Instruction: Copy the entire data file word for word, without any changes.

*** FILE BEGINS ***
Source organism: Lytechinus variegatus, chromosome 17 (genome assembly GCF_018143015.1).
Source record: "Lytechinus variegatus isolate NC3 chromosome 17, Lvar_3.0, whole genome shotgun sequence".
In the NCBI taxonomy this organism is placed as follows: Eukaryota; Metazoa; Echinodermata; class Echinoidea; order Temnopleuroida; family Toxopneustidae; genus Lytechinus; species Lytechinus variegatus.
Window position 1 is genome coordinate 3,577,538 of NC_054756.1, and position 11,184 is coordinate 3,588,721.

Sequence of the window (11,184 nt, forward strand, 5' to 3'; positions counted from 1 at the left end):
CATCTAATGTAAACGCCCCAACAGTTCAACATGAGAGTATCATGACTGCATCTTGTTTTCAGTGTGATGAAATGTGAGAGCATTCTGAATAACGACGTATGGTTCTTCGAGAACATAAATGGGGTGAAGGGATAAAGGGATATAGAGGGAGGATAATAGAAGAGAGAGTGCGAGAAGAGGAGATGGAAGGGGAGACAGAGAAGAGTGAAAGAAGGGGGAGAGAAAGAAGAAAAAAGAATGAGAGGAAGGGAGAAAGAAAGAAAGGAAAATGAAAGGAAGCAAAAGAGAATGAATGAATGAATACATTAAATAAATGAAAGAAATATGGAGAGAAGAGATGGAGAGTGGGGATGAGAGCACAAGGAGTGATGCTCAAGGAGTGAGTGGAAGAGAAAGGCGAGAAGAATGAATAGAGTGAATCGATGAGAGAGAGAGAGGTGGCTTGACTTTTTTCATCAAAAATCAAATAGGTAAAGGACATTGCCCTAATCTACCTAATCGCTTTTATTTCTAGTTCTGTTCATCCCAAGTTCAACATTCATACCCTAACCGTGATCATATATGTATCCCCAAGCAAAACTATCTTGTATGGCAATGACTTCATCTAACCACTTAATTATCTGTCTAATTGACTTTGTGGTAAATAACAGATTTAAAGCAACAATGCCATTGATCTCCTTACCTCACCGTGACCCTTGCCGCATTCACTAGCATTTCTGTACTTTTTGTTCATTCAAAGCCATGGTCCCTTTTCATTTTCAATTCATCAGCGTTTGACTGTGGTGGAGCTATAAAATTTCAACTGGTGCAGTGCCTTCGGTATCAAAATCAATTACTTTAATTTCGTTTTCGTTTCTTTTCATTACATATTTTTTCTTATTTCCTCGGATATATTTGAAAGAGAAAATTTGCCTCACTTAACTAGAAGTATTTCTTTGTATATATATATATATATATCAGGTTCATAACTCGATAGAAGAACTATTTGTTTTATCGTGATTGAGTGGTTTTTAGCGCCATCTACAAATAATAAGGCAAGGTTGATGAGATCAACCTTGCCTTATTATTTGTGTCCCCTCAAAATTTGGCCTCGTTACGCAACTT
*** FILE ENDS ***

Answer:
Source organism: Lytechinus variegatus, chromosome 17 (genome assembly GCF_018143015.1).
Source record: "Lytechinus variegatus isolate NC3 chromosome 17, Lvar_3.0, whole genome shotgun sequence".
In the NCBI taxonomy this organism is placed as follows: Eukaryota; Metazoa; Echinodermata; class Echinoidea; order Temnopleuroida; family Toxopneustidae; genus Lytechinus; species Lytechinus variegatus.
Window position 1 is genome coordinate 3,577,538 of NC_054756.1, and position 11,184 is coordinate 3,588,721.

Sequence of the window (11,184 nt, forward strand, 5' to 3'; positions counted from 1 at the left end):
CATCTAATGTAAACGCCCCAACAGTTCAACATGAGAGTATCATGACTGCATCTTGTTTTCAGTGTGATGAAATGTGAGAGCATTCTGAATAACGACGTATGGTTCTTCGAGAACATAAATGGGGTGAAGGGATAAAGGGATATAGAGGGAGGATAATAGAAGAGAGAGTGCGAGAAGAGGAGATGGAAGGGGAGACAGAGAAGAGTGAAAGAAGGGGGAGAGAAAGAAGAAAAAAGAATGAGAGGAAGGGAGAAAGAAAGAAAGGAAAATGAAAGGAAGCAAAAGAGAATGAATGAATGAATACATTAAATAAATGAAAGAAATATGGAGAGAAGAGATGGAGAGTGGGGATGAGAGCACAAGGAGTGATGCTCAAGGAGTGAGTGGAAGAGAAAGGCGAGAAGAATGAATAGAGTGAATCGATGAGAGAGAGAGAGGTGGCTTGACTTTTTTCATCAAAAATCAAATAGGTAAAGGACATTGCCCTAATCTACCTAATCGCTTTTATTTCTAGTTCTGTTCATCCCAAGTTCAACATTCATACCCTAACCGTGATCATATATGTATCCCCAAGCAAAACTATCTTGTATGGCAATGACTTCATCTAACCACTTAATTATCTGTCTAATTGACTTTGTGGTAAATAACAGATTTAAAGCAACAATGCCATTGATCTCCTTACCTCACCGTGACCCTTGCCGCATTCACTAGCATTTCTGTACTTTTTGTTCATTCAAAGCCATGGTCCCTTTTCATTTTCAATTCATCAGCGTTTGACTGTGGTGGAGCTATAAAATTTCAACTGGTGCAGTGCCTTCGGTATCAAAATCAATTACTTTAATTTCGTTTTCGTTTCTTTTCATTACATATTTTTTCTTATTTCCTCGGATATATTTGAAAGAGAAAATTTGCCTCACTTAACTAGAAGTATTTCTTTGTATATATATATATATATATCAGGTTCATAACTCGATAGAAGAACTATTTGTTTTATCGTGATTGAGTGGTTTTTAGCGCCATCTACAAATAATAAGGCAAGGTTGATGAGATCAACCTTGCCTTATTATTTGTGTCCCCTCAAAATTTGGCCTCGTTACGCAACTT